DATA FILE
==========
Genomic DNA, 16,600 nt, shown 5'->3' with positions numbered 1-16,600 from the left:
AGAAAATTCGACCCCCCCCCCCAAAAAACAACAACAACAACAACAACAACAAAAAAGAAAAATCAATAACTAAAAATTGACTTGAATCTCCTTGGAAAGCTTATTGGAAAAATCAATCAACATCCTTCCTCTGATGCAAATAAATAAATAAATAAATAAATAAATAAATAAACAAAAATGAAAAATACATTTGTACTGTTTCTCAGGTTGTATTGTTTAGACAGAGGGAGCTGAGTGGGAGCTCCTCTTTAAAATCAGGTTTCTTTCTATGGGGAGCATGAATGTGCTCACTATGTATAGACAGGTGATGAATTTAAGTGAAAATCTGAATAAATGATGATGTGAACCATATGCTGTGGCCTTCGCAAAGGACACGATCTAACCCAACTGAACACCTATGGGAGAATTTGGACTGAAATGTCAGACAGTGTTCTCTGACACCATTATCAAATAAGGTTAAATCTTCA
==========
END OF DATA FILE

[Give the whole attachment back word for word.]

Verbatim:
Genomic DNA, 16,600 nt, shown 5'->3' with positions numbered 1-16,600 from the left:
AGAAAATTCGACCCCCCCCCCCAAAAAACAACAACAACAACAACAACAACAAAAAAGAAAAATCAATAACTAAAAATTGACTTGAATCTCCTTGGAAAGCTTATTGGAAAAATCAATCAACATCCTTCCTCTGATGCAAATAAATAAATAAATAAATAAATAAATAAATAAACAAAAATGAAAAATACATTTGTACTGTTTCTCAGGTTGTATTGTTTAGACAGAGGGAGCTGAGTGGGAGCTCCTCTTTAAAATCAGGTTTCTTTCTATGGGGAGCATGAATGTGCTCACTATGTATAGACAGGTGATGAATTTAAGTGAAAATCTGAATAAATGATGATGTGAACCATATGCTGTGGCCTTCGCAAAGGACACGATCTAACCCAACTGAACACCTATGGGAGAATTTGGACTGAAATGTCAGACAGTGTTCTCTGACACCATTATCAAATAAGGTTAAATCTTCA